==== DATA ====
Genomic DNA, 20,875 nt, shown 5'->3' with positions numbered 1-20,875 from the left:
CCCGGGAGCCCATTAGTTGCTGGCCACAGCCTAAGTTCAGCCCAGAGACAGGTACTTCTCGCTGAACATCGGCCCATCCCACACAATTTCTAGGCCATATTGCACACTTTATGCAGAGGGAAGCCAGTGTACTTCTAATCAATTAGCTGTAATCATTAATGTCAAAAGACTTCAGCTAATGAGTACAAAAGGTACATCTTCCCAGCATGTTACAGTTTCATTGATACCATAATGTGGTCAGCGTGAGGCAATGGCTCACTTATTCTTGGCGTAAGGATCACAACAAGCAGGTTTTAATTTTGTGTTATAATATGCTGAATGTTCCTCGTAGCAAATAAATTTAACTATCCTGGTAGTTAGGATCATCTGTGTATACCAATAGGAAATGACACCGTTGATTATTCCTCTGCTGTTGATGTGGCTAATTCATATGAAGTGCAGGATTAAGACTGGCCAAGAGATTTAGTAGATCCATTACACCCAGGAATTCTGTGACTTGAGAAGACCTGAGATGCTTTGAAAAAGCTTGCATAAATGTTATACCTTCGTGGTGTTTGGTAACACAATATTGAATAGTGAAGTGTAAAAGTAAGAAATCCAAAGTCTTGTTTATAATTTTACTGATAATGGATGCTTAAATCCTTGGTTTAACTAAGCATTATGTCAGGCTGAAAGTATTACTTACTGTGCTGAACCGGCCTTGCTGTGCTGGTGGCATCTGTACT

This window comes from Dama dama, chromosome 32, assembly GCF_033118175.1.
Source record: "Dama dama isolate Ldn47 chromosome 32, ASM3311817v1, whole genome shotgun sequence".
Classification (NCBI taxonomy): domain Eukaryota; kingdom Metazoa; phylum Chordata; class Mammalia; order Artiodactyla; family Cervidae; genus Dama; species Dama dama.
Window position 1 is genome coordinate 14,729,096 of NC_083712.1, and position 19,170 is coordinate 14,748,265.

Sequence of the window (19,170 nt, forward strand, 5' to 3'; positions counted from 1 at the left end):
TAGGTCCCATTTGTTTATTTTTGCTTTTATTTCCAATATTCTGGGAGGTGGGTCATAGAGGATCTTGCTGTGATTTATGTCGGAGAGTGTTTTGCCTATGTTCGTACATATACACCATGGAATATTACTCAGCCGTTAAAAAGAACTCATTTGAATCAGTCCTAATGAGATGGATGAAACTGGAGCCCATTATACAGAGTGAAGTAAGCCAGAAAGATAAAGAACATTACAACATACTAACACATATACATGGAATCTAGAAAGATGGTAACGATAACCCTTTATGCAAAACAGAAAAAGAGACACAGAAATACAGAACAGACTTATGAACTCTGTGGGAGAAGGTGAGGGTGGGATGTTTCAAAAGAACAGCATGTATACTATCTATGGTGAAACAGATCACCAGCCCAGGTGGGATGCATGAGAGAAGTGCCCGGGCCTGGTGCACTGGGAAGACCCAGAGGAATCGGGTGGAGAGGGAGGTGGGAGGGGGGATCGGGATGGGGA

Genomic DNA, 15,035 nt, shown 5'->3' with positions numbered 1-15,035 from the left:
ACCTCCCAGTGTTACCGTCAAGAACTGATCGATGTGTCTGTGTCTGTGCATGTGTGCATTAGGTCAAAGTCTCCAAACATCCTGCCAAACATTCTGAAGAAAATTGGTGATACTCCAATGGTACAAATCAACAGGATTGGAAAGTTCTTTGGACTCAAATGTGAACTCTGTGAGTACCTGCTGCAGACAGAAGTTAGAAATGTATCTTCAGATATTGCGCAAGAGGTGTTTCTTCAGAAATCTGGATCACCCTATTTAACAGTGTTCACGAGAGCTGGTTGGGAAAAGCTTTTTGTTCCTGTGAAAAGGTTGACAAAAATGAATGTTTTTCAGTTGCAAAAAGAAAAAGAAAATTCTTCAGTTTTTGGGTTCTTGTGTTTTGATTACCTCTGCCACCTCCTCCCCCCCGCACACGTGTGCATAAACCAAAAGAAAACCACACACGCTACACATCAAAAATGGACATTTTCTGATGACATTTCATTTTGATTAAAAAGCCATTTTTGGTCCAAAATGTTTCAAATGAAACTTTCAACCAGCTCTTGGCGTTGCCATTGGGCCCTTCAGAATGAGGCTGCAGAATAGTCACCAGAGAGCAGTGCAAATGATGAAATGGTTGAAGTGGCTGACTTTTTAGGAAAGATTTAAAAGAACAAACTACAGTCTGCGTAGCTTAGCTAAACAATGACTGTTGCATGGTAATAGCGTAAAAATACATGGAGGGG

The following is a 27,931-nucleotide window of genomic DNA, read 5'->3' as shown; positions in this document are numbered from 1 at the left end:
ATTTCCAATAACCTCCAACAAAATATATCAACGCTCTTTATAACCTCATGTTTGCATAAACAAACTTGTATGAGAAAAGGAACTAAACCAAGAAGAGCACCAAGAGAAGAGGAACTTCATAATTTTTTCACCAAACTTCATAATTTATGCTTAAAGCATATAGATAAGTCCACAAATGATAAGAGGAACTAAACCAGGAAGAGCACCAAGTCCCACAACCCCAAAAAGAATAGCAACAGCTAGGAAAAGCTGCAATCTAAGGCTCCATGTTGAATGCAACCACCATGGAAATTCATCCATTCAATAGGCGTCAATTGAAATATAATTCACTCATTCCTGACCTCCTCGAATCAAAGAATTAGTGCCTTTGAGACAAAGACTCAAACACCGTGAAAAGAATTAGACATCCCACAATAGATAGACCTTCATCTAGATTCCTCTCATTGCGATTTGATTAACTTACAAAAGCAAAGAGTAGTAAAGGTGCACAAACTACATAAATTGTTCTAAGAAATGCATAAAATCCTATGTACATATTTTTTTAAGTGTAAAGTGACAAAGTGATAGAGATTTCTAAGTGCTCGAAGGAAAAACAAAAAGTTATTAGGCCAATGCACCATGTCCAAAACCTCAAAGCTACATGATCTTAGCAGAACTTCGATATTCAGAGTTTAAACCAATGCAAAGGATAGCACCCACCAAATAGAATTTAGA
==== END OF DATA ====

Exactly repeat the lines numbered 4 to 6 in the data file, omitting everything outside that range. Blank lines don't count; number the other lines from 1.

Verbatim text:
Source record: "Dama dama isolate Ldn47 chromosome 32, ASM3311817v1, whole genome shotgun sequence".
Classification (NCBI taxonomy): domain Eukaryota; kingdom Metazoa; phylum Chordata; class Mammalia; order Artiodactyla; family Cervidae; genus Dama; species Dama dama.
Window position 1 is genome coordinate 14,729,096 of NC_083712.1, and position 19,170 is coordinate 14,748,265.